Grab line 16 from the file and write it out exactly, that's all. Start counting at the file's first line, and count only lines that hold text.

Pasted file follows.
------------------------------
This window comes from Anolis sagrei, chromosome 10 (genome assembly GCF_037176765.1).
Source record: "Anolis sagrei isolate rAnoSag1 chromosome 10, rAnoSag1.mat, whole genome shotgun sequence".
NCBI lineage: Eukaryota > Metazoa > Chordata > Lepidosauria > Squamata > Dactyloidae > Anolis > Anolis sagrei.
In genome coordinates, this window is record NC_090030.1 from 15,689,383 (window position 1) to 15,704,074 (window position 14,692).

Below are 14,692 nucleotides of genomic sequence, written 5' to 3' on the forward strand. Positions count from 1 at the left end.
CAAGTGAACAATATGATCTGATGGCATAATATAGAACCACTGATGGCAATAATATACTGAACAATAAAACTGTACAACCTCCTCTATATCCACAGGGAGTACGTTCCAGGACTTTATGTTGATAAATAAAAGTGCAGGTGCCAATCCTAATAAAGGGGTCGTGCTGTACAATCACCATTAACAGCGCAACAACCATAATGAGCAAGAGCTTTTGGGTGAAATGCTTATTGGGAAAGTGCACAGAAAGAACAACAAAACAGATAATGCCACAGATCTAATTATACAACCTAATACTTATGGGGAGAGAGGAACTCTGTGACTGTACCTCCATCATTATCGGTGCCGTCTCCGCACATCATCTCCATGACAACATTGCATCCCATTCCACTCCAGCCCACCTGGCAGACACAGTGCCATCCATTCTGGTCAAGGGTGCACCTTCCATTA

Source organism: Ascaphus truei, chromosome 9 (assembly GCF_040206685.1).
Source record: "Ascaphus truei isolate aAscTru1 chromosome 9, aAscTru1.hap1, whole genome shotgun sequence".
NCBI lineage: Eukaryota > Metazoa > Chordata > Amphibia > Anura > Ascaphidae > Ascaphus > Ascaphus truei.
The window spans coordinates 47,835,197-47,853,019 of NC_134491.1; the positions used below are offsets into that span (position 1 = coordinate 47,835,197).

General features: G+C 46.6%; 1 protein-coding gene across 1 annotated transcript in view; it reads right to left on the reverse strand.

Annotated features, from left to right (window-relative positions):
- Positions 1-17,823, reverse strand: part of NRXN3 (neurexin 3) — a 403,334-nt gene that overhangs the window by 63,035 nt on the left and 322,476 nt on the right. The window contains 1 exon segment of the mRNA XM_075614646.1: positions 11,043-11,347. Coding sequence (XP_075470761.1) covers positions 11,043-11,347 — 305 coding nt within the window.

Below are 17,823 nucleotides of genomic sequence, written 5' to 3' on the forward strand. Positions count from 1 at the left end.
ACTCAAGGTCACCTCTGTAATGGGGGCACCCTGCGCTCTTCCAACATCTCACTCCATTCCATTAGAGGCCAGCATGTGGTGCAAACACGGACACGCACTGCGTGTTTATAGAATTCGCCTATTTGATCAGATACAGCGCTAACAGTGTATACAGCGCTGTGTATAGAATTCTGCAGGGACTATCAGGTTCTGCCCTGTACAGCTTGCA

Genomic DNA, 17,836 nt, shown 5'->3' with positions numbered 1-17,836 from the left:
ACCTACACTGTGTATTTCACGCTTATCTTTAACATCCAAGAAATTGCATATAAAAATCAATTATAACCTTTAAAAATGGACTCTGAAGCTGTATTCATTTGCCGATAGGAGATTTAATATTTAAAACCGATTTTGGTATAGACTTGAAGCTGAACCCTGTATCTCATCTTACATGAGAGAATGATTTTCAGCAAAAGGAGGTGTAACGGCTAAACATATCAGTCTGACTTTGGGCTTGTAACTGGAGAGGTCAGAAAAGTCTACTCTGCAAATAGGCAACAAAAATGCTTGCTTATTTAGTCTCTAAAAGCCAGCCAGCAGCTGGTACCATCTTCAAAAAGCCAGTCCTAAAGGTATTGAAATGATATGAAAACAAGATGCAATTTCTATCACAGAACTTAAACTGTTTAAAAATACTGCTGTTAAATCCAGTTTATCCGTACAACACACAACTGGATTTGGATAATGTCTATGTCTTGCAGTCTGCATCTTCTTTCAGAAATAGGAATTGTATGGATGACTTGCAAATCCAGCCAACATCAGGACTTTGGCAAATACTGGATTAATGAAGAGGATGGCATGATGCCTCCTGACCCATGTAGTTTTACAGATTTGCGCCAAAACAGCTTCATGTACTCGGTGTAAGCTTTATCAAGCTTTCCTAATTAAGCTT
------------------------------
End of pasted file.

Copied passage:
Genomic DNA, 17,836 nt, shown 5'->3' with positions numbered 1-17,836 from the left: